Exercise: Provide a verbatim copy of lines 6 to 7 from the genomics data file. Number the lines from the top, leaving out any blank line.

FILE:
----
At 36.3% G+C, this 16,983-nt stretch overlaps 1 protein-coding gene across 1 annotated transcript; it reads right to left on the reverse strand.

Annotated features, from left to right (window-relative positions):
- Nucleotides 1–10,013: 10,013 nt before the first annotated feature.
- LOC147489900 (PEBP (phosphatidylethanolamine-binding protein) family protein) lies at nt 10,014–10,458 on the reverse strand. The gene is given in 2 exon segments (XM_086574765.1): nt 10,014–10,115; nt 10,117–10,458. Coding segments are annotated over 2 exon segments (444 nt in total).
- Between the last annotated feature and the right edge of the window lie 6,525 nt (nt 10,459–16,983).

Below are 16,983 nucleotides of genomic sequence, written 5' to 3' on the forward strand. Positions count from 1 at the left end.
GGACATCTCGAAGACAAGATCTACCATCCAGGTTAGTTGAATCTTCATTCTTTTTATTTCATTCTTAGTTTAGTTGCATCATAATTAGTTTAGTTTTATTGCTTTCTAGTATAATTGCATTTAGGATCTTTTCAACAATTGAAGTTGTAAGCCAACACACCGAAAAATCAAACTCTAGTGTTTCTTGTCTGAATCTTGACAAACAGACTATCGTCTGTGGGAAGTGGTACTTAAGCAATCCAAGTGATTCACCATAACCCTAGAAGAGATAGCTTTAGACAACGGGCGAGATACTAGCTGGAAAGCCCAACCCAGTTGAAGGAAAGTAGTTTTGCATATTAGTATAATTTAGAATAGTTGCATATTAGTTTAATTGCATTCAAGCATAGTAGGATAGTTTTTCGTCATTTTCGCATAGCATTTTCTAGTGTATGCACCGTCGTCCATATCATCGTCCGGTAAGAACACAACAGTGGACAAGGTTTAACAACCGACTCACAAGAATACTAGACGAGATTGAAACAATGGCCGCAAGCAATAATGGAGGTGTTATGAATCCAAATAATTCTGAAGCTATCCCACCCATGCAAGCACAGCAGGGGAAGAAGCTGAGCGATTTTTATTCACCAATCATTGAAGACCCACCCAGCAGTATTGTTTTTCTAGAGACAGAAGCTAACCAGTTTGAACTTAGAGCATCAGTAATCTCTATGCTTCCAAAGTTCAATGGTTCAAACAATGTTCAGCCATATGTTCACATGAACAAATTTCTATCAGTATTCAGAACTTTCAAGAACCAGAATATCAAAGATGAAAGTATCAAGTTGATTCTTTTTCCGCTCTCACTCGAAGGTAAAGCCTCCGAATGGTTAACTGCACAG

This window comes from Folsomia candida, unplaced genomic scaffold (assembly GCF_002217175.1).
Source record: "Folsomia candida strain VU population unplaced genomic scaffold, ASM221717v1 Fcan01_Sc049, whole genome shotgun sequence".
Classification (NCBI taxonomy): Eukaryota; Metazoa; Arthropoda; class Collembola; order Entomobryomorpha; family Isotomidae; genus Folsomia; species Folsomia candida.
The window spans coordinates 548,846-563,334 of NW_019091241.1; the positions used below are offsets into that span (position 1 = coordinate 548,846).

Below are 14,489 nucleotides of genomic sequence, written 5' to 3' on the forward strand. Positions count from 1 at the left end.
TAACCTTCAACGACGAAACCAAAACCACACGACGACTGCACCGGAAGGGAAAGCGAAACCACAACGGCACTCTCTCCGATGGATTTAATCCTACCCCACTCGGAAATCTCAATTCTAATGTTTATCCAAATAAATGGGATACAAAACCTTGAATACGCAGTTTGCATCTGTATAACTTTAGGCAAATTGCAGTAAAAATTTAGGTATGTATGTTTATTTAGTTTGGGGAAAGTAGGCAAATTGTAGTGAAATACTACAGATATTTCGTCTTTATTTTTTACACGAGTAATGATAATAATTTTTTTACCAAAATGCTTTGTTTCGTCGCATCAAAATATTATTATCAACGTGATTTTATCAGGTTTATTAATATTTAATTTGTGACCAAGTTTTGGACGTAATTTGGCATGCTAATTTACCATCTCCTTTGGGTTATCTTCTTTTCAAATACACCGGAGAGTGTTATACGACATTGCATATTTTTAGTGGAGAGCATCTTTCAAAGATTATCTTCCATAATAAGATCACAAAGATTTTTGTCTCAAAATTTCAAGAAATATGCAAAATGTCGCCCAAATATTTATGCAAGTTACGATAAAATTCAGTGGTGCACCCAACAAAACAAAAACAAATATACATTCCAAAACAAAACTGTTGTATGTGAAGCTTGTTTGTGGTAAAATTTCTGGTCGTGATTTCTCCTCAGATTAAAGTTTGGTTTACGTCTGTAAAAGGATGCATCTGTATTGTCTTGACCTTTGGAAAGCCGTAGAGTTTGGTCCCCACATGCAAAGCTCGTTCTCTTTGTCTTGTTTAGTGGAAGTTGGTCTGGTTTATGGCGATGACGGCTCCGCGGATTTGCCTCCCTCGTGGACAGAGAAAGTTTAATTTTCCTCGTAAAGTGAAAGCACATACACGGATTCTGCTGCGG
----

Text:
Below are 16,983 nucleotides of genomic sequence, written 5' to 3' on the forward strand. Positions count from 1 at the left end.
GGACATCTCGAAGACAAGATCTACCATCCAGGTTAGTTGAATCTTCATTCTTTTTATTTCATTCTTAGTTTAGTTGCATCATAATTAGTTTAGTTTTATTGCTTTCTAGTATAATTGCATTTAGGATCTTTTCAACAATTGAAGTTGTAAGCCAACACACCGAAAAATCAAACTCTAGTGTTTCTTGTCTGAATCTTGACAAACAGACTATCGTCTGTGGGAAGTGGTACTTAAGCAATCCAAGTGATTCACCATAACCCTAGAAGAGATAGCTTTAGACAACGGGCGAGATACTAGCTGGAAAGCCCAACCCAGTTGAAGGAAAGTAGTTTTGCATATTAGTATAATTTAGAATAGTTGCATATTAGTTTAATTGCATTCAAGCATAGTAGGATAGTTTTTCGTCATTTTCGCATAGCATTTTCTAGTGTATGCACCGTCGTCCATATCATCGTCCGGTAAGAACACAACAGTGGACAAGGTTTAACAACCGACTCACAAGAATACTAGACGAGATTGAAACAATGGCCGCAAGCAATAATGGAGGTGTTATGAATCCAAATAATTCTGAAGCTATCCCACCCATGCAAGCACAGCAGGGGAAGAAGCTGAGCGATTTTTATTCACCAATCATTGAAGACCCACCCAGCAGTATTGTTTTTCTAGAGACAGAAGCTAACCAGTTTGAACTTAGAGCATCAGTAATCTCTATGCTTCCAAAGTTCAATGGTTCAAACAATGTTCAGCCATATGTTCACATGAACAAATTTCTATCAGTATTCAGAACTTTCAAGAACCAGAATATCAAAGATGAAAGTATCAAGTTGATTCTTTTTCCGCTCTCACTCGAAGGTAAAGCCTCCGAATGGTTAACTGCACAG